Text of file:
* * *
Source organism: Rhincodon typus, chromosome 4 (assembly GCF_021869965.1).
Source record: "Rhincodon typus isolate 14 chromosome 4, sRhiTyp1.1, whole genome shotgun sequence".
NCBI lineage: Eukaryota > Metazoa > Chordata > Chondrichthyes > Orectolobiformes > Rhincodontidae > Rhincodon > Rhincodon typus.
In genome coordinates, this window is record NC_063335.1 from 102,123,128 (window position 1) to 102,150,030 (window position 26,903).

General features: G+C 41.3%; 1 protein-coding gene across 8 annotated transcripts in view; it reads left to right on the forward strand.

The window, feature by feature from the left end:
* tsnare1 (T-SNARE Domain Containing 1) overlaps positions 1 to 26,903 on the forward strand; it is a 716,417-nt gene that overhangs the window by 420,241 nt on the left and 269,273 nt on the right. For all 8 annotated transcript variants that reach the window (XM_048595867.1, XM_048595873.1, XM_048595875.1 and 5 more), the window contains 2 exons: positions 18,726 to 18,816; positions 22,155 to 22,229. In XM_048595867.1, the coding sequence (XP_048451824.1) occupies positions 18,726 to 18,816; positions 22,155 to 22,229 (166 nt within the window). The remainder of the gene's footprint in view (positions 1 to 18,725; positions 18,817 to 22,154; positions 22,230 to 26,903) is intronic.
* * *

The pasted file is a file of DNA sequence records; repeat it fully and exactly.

Source organism: Rhincodon typus, chromosome 4 (assembly GCF_021869965.1).
Source record: "Rhincodon typus isolate 14 chromosome 4, sRhiTyp1.1, whole genome shotgun sequence".
NCBI lineage: Eukaryota > Metazoa > Chordata > Chondrichthyes > Orectolobiformes > Rhincodontidae > Rhincodon > Rhincodon typus.
In genome coordinates, this window is record NC_063335.1 from 102,123,128 (window position 1) to 102,150,030 (window position 26,903).

General features: G+C 41.3%; 1 protein-coding gene across 8 annotated transcripts in view; it reads left to right on the forward strand.

The window, feature by feature from the left end:
* tsnare1 (T-SNARE Domain Containing 1) overlaps positions 1 to 26,903 on the forward strand; it is a 716,417-nt gene that overhangs the window by 420,241 nt on the left and 269,273 nt on the right. For all 8 annotated transcript variants that reach the window (XM_048595867.1, XM_048595873.1, XM_048595875.1 and 5 more), the window contains 2 exons: positions 18,726 to 18,816; positions 22,155 to 22,229. In XM_048595867.1, the coding sequence (XP_048451824.1) occupies positions 18,726 to 18,816; positions 22,155 to 22,229 (166 nt within the window). The remainder of the gene's footprint in view (positions 1 to 18,725; positions 18,817 to 22,154; positions 22,230 to 26,903) is intronic.